|Speaker:|| ||Gabor Tardos (Hungarian Academy of Sciences, Budapest)|
|Title:|| ||Excluded 0-1 matrices|
We say that a 0-1 matrix A contains another 0-1 matrix P if P is a submatrix
of A or it can be obtained from a submatrix of A by switching some 1
entries to 0. How many 1 entries can an n by n 0-1 matrix have if it
avoids one or more given patterns P?
This extremal problem can be regarded as a generalization of Turan-type
extremal graph theory to graphs with an ordered vertex set. It also
generalizes certain problems in the Davenport-Schinzel theory.
Besides reviewing recent results on the above problem, I mention
a few (hopefully tractable) open problems.
|Speaker:|| ||Uli Wagner (Hebrew University of Jerusalem)|
|Title:|| ||k-Sets, Crossing Numbers of Complete Graphs, and the Upper Bound Theorem|
A k-set of a finite set of points in Rd is a subset of k
points that can be separated from the remaining points by a hyperplane.
The crossing number of a graph G is the smallest number of crossings
between edges in any drawing of G in the plane.
We discuss connections between these two notions, and how they both
relate to McMullen's famous theorem on the maximum number of faces of a
d-dimensional convex polytope with a given number of vertices.
|Speaker:|| ||Julian Pfeifle (IMUB, Barcelona)|
|Title:|| ||Coefficients and Roots of Ehrhart Polynomials|
The Ehrhart polynomial of a convex lattice polytope P counts the
number of integer points in integral dilates of P. We will discuss
what information about P can be obtained by expanding the Ehrhart
polynomial in different bases, and present new linear inequalities
satisfied by the coefficients of Ehrhart polynomials. We then talk
about the possible location of the roots of the Ehrhart polynomial in
the complex plane, give new bounds on the location of the real zeros,
and close with some conjectures and open problems.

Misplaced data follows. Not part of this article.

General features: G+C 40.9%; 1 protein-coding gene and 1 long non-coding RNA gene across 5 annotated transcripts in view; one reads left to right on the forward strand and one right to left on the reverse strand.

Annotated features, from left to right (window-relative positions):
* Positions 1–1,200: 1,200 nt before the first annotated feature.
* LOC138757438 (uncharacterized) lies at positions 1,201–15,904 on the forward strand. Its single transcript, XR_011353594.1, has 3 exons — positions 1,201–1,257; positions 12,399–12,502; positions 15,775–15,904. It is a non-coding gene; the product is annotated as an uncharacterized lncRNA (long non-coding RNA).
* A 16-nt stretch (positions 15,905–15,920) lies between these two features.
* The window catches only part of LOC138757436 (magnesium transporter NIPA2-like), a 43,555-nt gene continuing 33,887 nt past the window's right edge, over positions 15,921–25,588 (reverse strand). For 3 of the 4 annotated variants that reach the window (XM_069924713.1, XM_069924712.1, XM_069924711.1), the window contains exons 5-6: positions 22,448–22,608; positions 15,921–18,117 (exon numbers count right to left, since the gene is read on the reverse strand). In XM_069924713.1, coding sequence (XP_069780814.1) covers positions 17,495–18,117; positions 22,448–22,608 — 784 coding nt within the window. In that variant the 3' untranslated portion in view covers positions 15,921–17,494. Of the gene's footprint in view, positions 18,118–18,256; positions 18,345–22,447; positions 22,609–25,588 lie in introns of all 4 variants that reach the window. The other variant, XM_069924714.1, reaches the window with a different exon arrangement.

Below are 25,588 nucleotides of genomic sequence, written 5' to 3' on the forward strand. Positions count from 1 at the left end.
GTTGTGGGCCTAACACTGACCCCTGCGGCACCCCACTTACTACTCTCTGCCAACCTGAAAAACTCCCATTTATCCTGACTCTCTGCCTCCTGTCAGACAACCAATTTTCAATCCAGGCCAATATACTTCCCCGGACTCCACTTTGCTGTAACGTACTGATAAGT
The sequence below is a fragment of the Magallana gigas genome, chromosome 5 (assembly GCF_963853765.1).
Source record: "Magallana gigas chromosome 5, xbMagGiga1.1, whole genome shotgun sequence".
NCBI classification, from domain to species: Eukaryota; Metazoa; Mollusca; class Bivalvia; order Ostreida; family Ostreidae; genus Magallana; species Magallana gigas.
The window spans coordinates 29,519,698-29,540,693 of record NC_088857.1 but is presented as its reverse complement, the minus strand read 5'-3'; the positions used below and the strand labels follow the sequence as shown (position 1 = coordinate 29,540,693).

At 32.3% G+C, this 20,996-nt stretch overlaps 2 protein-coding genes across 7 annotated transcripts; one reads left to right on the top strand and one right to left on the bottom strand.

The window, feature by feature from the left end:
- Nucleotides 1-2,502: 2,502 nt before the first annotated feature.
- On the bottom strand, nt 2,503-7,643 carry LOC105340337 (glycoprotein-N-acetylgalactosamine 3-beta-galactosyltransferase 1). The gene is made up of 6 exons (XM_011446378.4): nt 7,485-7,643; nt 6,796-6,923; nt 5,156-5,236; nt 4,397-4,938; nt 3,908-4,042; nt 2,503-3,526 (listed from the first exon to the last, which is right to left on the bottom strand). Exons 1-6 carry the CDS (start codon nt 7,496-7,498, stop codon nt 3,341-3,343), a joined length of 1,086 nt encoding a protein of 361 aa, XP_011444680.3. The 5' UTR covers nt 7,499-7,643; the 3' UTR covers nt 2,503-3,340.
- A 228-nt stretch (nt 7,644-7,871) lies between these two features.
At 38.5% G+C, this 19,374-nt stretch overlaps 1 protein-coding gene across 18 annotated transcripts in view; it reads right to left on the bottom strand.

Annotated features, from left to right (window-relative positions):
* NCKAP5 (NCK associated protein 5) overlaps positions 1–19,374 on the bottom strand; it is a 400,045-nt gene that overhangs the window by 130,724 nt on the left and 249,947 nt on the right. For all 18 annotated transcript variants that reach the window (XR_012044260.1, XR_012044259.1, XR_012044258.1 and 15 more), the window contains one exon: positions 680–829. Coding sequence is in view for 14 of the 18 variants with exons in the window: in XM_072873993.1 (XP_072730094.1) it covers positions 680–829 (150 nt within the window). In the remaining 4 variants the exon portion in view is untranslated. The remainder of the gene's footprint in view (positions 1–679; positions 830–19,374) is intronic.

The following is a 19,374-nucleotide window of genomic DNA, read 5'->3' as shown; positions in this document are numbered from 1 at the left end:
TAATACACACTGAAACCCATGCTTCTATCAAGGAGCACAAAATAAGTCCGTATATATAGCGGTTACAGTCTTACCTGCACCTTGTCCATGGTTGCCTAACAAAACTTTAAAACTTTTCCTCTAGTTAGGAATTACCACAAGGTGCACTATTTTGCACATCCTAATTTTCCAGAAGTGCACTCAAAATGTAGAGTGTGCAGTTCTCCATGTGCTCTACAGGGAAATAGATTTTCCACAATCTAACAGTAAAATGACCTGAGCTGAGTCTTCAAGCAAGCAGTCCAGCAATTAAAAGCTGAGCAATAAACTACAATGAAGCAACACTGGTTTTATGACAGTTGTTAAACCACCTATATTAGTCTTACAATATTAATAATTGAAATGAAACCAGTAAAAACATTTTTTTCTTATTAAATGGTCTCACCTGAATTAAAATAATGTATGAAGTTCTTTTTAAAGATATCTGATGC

|Speaker:|| ||Robert Elsässer (Universität Paderborn)|
|Title:|| ||On Randomized Broadcasting in Large Networks|
Broadcasting algorithms have a various range of applications in several
fields of computer science. In this paper we study randomized broadcasting
algorithms in different graph classes, which are often used to model large
networks. First, we consider a modified version of the random phone call
model of Karp et al. to show that the communication overhead can be reduced
to O(n \ln \ln n) in almost
all connected random graphs and this result also holds if the nodes do not
know anything about the size of the network. Then, we consider an
agent based broadcasting model and prove that, by eploiting the advantages
of the distribution of the agents among the nodes of the graph, any
information can almost always be completely distributed in a
network obeying the scale-free power low degree distribution in O(D)
steps, where D represents the diameter of the corresponding graph.
|Speaker:|| ||Monaldo Mastrolilli (IDSIA, Manno-Lugano)|
|Title:|| ||Grouping Techniques for Scheduling Problems|
We show that faster and simpler polynomial time approximation schemes
for several scheduling problems can be obtained by reducing the
number of jobs to a constant (that depends on the desired
approximation error), and applying enumeration or dynamic
programming afterwards. The reduced set of jobs is computed by
first structuring the input and then grouping jobs that have the
same structure. The idea appears attractive since it is easy to
implement, fast and can be used as a preprocessing step in other
algorithms (like branch and bound or cutting plane algorithms).
We conclude the presentation with an empirical study.
|Speaker:|| ||Carsten Thomassen (Technical University of Denmark)|
|Title:|| ||List colorings and the chromatic polynomial of a graph|
The chromatic polynomial P(G,k) of a graph G is the number of
vertex-colorings of G with k available colors. The chromatic polynomial was
introduced by Birkhoff in 1912 in order to study the 4-Color Problem.
Although the chromatic polynomial has not been very successful for coloring
problems, it has been studied for several other reasons, primarily by
mathematicians but also by physicists. In this talk, basic properties of the
chromatic polynomial will be discussed, including a recent connection to the
Hamiltonian cycle (travelling salesmans) problem.
List coloring is a more recent subject. Again, we want to color the vertices
of the graph. But now every vertex v must receive a color from a prescribed
list L(v) of available colors. We review some list color results and point
out how list colorings can contribute to the chromatic polynomial.